There are those who think it is impossible to believe in the God who created all things and take seriously the conclusions reached by a consensus of scientists who formulate an evolutionary process, and those who think that such a thing is not only possible but necessary. There are those who defend the untold number of abortions performed in Adventist hospitals in the United States, and those who fight the very idea of an abortion. There are those who grant the government the authority to impose and carry out the death penalty for heinous crimes, and those who believe that the commandment “Thou shall not kill” applies to criminal justice. On this basis, there are those who refuse to carry deadly weapons, and those who volunteer for the armed forces as combatants willing to kill. None of these various views may be termed insignificant, but those who hold them extend to each other the right hand of fellowship.
It is well known that there are those who think that the organizational structure of our church is a perfect model, that our lack of a liturgy is admirable and that our doctrines are the only ones perfectly Christian. Such self-deception and paroxysm of pride is, without doubt, lamentable. It makes some of us into witch hunters. At the moment the hunters are galloping on the meadows of La Sierra University. But cavalcades of this kind have trampled other meadows in the past.
Finding oneself in dissent, it is not easy to decide what to do. My reflection on this theme was sparked by the article Richard K. Haass wrote in the May 1118, 2009, of Newsweek. Haass reviews his dissent with the Bush administration’s decision to go to war against Iraq when he was the chief of the Office of Policy Planning in the State Department. Thinking that Iraq possessed weapons of mass destruction, that as in the previous Gulf War the United States would go to war with considerable international and domestic support, and with sufficient military power and a sensible plan, Haass says that he was 60/40 against going to war. He decided not to resign, but to stay and try to influence as much as possible the foreign policy of his nation. He digresses to say that if he had known in 2002 what he knows now, he would have been 90/10 against. He does not speculate what he would have done then.
Haass concludes his article saying,
Those looking for hard and fast rules on dissent should be prepared to be disappointed. Sometimes it is better to confront, other times it makes more sense to work around. Sometimes it is better to leave, other times to stay. When it comes to dissent, there is no right answer. Much less one that’s right for all situations. That’s what makes it a dilemma.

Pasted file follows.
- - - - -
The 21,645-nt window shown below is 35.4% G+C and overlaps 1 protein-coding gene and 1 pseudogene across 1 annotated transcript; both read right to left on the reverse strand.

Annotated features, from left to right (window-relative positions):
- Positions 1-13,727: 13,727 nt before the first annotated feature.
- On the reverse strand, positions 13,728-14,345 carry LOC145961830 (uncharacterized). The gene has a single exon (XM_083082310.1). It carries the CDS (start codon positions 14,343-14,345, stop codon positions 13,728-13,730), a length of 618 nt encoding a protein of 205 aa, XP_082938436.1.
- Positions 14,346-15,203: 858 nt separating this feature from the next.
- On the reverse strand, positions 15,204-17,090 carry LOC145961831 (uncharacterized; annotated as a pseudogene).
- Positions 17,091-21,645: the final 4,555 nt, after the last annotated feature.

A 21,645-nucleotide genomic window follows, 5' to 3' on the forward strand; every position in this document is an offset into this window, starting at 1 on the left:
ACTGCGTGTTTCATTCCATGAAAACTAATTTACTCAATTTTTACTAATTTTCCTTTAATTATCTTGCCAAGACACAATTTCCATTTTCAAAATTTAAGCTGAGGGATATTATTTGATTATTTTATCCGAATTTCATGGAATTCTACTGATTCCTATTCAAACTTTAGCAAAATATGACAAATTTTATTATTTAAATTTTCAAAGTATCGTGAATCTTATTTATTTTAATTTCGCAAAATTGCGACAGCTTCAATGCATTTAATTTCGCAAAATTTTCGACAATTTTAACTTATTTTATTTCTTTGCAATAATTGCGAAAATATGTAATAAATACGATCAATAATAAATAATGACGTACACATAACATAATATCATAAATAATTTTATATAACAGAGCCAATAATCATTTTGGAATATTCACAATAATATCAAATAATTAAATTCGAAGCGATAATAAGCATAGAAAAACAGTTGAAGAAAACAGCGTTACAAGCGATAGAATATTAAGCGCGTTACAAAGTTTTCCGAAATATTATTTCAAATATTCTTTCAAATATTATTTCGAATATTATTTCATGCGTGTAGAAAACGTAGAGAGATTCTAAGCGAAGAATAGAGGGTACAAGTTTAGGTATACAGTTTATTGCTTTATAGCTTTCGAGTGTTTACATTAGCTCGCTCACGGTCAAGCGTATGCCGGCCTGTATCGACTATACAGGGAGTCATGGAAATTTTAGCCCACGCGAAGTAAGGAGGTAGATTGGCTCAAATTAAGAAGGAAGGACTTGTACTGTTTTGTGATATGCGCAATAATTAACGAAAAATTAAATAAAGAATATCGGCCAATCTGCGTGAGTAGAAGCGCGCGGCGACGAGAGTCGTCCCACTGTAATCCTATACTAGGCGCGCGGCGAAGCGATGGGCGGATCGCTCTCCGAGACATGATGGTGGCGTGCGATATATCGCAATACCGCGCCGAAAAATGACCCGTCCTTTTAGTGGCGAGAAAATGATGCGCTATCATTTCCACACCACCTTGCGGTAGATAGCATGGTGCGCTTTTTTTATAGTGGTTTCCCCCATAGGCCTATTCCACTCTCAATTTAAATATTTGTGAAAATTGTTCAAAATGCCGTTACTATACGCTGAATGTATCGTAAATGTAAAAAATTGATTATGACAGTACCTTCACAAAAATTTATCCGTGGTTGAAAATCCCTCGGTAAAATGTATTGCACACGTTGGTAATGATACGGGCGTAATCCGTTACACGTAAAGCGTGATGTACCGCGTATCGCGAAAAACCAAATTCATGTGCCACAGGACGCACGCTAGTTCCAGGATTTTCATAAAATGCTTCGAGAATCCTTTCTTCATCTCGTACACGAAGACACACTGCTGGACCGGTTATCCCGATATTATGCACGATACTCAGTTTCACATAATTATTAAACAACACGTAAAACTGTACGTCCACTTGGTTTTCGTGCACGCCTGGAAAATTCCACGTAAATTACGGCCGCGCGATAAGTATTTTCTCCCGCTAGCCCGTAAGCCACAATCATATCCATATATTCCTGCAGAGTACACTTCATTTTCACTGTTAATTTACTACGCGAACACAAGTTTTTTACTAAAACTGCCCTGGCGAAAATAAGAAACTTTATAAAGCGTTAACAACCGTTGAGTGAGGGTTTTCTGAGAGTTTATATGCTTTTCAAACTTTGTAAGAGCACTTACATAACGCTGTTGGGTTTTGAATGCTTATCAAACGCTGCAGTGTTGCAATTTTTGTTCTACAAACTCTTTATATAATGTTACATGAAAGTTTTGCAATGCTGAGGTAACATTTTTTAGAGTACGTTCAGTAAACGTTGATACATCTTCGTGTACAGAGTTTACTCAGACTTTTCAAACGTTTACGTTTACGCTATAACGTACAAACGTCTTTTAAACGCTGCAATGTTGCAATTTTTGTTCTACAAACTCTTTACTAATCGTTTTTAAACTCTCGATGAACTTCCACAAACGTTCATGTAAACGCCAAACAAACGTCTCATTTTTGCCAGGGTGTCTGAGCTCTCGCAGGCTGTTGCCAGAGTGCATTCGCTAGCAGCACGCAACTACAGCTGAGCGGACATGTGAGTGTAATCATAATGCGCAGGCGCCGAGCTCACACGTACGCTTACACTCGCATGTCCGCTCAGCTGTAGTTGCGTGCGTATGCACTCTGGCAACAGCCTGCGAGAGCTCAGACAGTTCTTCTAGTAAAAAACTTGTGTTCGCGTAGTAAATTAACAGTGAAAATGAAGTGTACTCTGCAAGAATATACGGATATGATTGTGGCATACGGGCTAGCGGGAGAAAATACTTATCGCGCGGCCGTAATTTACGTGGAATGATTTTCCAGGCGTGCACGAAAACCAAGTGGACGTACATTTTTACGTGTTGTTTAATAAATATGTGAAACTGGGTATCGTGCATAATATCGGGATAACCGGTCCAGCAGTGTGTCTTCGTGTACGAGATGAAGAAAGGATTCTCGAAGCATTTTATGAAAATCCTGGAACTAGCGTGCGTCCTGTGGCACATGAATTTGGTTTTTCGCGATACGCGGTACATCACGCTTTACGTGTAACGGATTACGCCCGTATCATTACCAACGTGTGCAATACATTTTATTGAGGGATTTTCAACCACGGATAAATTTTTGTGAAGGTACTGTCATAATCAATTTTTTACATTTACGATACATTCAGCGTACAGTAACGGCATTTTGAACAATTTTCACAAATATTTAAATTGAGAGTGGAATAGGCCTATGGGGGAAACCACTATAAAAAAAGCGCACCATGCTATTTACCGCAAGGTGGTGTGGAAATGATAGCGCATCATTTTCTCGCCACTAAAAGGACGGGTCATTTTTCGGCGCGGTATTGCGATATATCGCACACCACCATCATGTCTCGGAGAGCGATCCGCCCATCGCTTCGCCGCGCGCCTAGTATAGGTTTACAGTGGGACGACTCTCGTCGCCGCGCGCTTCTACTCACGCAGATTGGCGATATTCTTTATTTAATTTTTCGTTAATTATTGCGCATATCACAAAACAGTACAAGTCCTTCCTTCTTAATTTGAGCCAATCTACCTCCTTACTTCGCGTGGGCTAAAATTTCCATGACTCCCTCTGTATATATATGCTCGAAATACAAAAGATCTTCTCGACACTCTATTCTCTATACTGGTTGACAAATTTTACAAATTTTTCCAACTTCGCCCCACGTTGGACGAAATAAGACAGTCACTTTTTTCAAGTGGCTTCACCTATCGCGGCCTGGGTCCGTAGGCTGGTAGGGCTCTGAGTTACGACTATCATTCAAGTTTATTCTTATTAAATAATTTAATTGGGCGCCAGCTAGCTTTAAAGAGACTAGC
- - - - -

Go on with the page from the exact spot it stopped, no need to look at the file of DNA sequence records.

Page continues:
I take it that this observation also applies to those who find themselves dissenting with their church. As long as we live in the flesh, we shall live with dissidents.
The dissident who opts to stay forces the church to reconsider its identity, and for some this is a serious threat. To others, however, to recognize the fluidity of our identity is only part and parcel of our search for truth and what makes possible improvements, perfectionings. To chain ourselves with our doctrines and hope in this way to secure our identity is not the way to serve the God who creates a universe in permanent development and without limits. The dissident who offers reasons with love and patience may be the one who helps us to grow in faith. He/she should not be the one who awakens destructive passions. The young people who are baptized when they are nine and abandon us at twenty leave because they discovered that the church lives for a past of fixed ideas and identities. They wish to live for a future open to the surprises that the love of God constantly is pleased to create.
When I was a student at the Adventist Theological Seminary in Takoma Park, 195658, quite often Dr. Edward Heppenstall would come to class late because he had been detained at inquisitorial meetings with the administrators of the General Conference at the building next door. He had been forced to defend himself from accusations leveled against him by some of my fellow students. Heppenstall was the voice crying in the wilderness who taught us about the love of God and righteousness by faith, rather than perfectionism, the investigative judgment, the wrath of God, and apocalyptic cosmic battles. Thank God he decided to stay and teach us the everlasting gospel.
Herold Weiss is a professor emeritus at Saint Mary’s College, Notre Dame, Indiana. For twenty years, he was an affiliate professor of New Testament at Northern Seminary, in a western Chicago suburb. He is the author of A Day of Gladness: The Sabbath Among Jews and Christians in Antiquity.